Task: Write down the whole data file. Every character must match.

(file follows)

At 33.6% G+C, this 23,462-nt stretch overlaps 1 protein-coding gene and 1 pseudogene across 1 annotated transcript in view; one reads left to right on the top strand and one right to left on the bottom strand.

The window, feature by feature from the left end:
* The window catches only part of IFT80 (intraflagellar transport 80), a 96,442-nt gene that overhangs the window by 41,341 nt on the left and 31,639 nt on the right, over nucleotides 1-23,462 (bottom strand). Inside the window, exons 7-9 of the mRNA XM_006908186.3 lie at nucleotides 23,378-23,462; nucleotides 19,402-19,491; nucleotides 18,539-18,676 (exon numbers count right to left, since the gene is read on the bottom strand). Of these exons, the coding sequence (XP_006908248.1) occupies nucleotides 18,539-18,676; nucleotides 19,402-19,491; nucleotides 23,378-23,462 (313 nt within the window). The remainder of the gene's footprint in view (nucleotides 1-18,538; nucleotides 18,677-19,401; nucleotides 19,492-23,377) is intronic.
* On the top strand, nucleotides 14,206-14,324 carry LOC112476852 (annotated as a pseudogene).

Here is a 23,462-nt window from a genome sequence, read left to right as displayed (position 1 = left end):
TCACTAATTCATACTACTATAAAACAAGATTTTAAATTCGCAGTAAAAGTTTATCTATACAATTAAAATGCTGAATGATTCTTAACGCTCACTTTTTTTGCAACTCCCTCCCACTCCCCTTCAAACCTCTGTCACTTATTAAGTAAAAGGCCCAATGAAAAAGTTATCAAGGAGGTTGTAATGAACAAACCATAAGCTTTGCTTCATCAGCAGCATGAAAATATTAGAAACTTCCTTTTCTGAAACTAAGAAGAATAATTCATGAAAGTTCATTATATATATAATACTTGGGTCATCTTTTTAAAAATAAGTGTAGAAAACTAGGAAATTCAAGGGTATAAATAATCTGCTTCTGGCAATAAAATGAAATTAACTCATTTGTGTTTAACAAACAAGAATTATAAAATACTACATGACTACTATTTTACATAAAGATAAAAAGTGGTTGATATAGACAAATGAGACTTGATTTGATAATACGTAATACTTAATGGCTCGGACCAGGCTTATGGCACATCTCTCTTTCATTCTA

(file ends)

At 33.6% G+C, this 23,462-nt stretch overlaps 1 protein-coding gene and 1 pseudogene across 1 annotated transcript in view; one reads left to right on the top strand and one right to left on the bottom strand.

The window, feature by feature from the left end:
* The window catches only part of IFT80 (intraflagellar transport 80), a 96,442-nt gene that overhangs the window by 41,341 nt on the left and 31,639 nt on the right, over nucleotides 1-23,462 (bottom strand). Inside the window, exons 7-9 of the mRNA XM_006908186.3 lie at nucleotides 23,378-23,462; nucleotides 19,402-19,491; nucleotides 18,539-18,676 (exon numbers count right to left, since the gene is read on the bottom strand). Of these exons, the coding sequence (XP_006908248.1) occupies nucleotides 18,539-18,676; nucleotides 19,402-19,491; nucleotides 23,378-23,462 (313 nt within the window). The remainder of the gene's footprint in view (nucleotides 1-18,538; nucleotides 18,677-19,401; nucleotides 19,492-23,377) is intronic.
* On the top strand, nucleotides 14,206-14,324 carry LOC112476852 (annotated as a pseudogene).

Here is a 23,462-nt window from a genome sequence, read left to right as displayed (position 1 = left end):
TCACTAATTCATACTACTATAAAACAAGATTTTAAATTCGCAGTAAAAGTTTATCTATACAATTAAAATGCTGAATGATTCTTAACGCTCACTTTTTTTGCAACTCCCTCCCACTCCCCTTCAAACCTCTGTCACTTATTAAGTAAAAGGCCCAATGAAAAAGTTATCAAGGAGGTTGTAATGAACAAACCATAAGCTTTGCTTCATCAGCAGCATGAAAATATTAGAAACTTCCTTTTCTGAAACTAAGAAGAATAATTCATGAAAGTTCATTATATATATAATACTTGGGTCATCTTTTTAAAAATAAGTGTAGAAAACTAGGAAATTCAAGGGTATAAATAATCTGCTTCTGGCAATAAAATGAAATTAACTCATTTGTGTTTAACAAACAAGAATTATAAAATACTACATGACTACTATTTTACATAAAGATAAAAAGTGGTTGATATAGACAAATGAGACTTGATTTGATAATACGTAATACTTAATGGCTCGGACCAGGCTTATGGCACATCTCTCTTTCATTCTA